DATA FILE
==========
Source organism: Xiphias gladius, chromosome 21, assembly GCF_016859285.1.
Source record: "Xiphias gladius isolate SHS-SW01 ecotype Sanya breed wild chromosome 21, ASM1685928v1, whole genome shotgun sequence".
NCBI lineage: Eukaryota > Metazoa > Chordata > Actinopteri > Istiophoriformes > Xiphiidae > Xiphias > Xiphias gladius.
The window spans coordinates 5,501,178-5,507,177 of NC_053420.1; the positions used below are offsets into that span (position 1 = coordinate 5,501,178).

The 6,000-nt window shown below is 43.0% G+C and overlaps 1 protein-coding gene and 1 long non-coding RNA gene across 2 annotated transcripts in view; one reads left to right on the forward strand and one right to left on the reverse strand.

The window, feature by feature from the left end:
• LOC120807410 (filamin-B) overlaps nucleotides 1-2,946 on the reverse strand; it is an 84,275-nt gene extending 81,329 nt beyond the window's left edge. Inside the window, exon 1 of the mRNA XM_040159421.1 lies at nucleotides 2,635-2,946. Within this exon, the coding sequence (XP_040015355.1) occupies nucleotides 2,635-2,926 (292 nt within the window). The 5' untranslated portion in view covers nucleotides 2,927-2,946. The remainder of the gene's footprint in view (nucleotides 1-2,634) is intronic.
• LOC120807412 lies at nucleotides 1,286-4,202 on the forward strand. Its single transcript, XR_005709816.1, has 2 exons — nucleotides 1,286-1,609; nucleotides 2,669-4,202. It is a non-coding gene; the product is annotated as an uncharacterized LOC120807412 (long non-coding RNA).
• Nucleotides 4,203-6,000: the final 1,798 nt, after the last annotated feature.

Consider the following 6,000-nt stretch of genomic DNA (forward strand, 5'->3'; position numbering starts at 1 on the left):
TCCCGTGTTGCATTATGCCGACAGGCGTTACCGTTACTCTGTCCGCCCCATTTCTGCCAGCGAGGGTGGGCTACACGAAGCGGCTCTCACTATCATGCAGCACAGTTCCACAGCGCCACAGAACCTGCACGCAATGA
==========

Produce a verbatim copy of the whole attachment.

Source organism: Xiphias gladius, chromosome 21, assembly GCF_016859285.1.
Source record: "Xiphias gladius isolate SHS-SW01 ecotype Sanya breed wild chromosome 21, ASM1685928v1, whole genome shotgun sequence".
NCBI lineage: Eukaryota > Metazoa > Chordata > Actinopteri > Istiophoriformes > Xiphiidae > Xiphias > Xiphias gladius.
The window spans coordinates 5,501,178-5,507,177 of NC_053420.1; the positions used below are offsets into that span (position 1 = coordinate 5,501,178).

The 6,000-nt window shown below is 43.0% G+C and overlaps 1 protein-coding gene and 1 long non-coding RNA gene across 2 annotated transcripts in view; one reads left to right on the forward strand and one right to left on the reverse strand.

The window, feature by feature from the left end:
• LOC120807410 (filamin-B) overlaps nucleotides 1-2,946 on the reverse strand; it is an 84,275-nt gene extending 81,329 nt beyond the window's left edge. Inside the window, exon 1 of the mRNA XM_040159421.1 lies at nucleotides 2,635-2,946. Within this exon, the coding sequence (XP_040015355.1) occupies nucleotides 2,635-2,926 (292 nt within the window). The 5' untranslated portion in view covers nucleotides 2,927-2,946. The remainder of the gene's footprint in view (nucleotides 1-2,634) is intronic.
• LOC120807412 lies at nucleotides 1,286-4,202 on the forward strand. Its single transcript, XR_005709816.1, has 2 exons — nucleotides 1,286-1,609; nucleotides 2,669-4,202. It is a non-coding gene; the product is annotated as an uncharacterized LOC120807412 (long non-coding RNA).
• Nucleotides 4,203-6,000: the final 1,798 nt, after the last annotated feature.

Consider the following 6,000-nt stretch of genomic DNA (forward strand, 5'->3'; position numbering starts at 1 on the left):
TCCCGTGTTGCATTATGCCGACAGGCGTTACCGTTACTCTGTCCGCCCCATTTCTGCCAGCGAGGGTGGGCTACACGAAGCGGCTCTCACTATCATGCAGCACAGTTCCACAGCGCCACAGAACCTGCACGCAATGA